Looking at the NOAA HMS Smoke and Fire Product (top left), the small red dots indicate groups of fires, while the light grey areas are smoke plumes. The Great Slave Lake fire is most likely responsible for the plume in the Northwest Territories moving into Alberta as well as the plume spanning from Minnesota to Illinois. The thin plume in Nevada and Utah is from smaller wildfires in this region, while a big mass of aerosols was seen in Texas. This is most likely a mixture of the blowing dust and remnant smoke, and the MODIS Aqua image (top right) illustrates elevated AODs corresponding to these aerosols, particularly near the Texas-Mexico border.
The webcam photo to the left is from Big Bend National Park, TX at 5:45 CDT. The visual range is unavailable, but comparing to the clear-hazy example (middle right), visibility has been severely limited as a result of the aforementioned aerosols.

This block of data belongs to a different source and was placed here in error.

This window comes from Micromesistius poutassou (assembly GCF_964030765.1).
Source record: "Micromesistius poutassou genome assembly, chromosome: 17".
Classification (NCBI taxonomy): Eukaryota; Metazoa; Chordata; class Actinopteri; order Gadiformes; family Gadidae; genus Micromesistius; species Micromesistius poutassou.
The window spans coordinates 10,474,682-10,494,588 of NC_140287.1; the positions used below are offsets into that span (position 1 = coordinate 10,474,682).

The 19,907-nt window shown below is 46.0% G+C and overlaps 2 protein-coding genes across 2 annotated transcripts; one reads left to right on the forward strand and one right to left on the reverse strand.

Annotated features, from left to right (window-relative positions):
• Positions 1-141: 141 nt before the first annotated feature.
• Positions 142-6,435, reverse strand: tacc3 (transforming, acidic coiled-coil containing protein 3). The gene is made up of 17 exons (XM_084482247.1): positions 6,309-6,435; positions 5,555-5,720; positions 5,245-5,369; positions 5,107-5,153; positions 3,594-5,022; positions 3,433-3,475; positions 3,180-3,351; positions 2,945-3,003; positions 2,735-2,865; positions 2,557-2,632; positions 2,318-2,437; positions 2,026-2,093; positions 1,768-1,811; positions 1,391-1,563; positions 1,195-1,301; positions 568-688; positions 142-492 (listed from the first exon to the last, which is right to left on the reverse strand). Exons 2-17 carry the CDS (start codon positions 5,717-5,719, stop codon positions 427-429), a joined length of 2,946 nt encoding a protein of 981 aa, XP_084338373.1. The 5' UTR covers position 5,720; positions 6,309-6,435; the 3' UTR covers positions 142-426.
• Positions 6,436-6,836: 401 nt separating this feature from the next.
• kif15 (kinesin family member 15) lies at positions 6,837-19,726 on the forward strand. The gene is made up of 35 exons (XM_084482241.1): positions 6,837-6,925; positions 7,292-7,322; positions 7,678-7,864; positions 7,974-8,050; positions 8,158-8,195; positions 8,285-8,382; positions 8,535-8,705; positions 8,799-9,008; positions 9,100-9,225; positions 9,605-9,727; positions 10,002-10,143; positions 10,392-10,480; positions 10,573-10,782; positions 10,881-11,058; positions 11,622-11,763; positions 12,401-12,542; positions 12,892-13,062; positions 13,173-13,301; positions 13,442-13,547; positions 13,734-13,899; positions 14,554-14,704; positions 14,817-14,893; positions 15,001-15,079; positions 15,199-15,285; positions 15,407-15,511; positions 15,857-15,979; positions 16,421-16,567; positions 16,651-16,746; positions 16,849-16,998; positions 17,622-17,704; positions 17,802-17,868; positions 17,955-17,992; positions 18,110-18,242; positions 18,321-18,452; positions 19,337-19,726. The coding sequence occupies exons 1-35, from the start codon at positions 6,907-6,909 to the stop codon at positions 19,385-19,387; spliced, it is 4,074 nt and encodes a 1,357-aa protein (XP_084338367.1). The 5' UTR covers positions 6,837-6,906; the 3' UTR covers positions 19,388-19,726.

The EPA AIRNow combined AQI animation below also shows moderate AQIs over southern Texas and southern California, and even short time periods of USG AQIs. The current high AQI is in Dallas-Forth Worth, TX (90). The Great Slave Lake fire, however, seems to not be significantly increasing AQIs surrounding the plume over the US. The aerosols in Texas appear to be affecting AOD more so than AQI, but it is certainly decreasing the overall air quality for the state.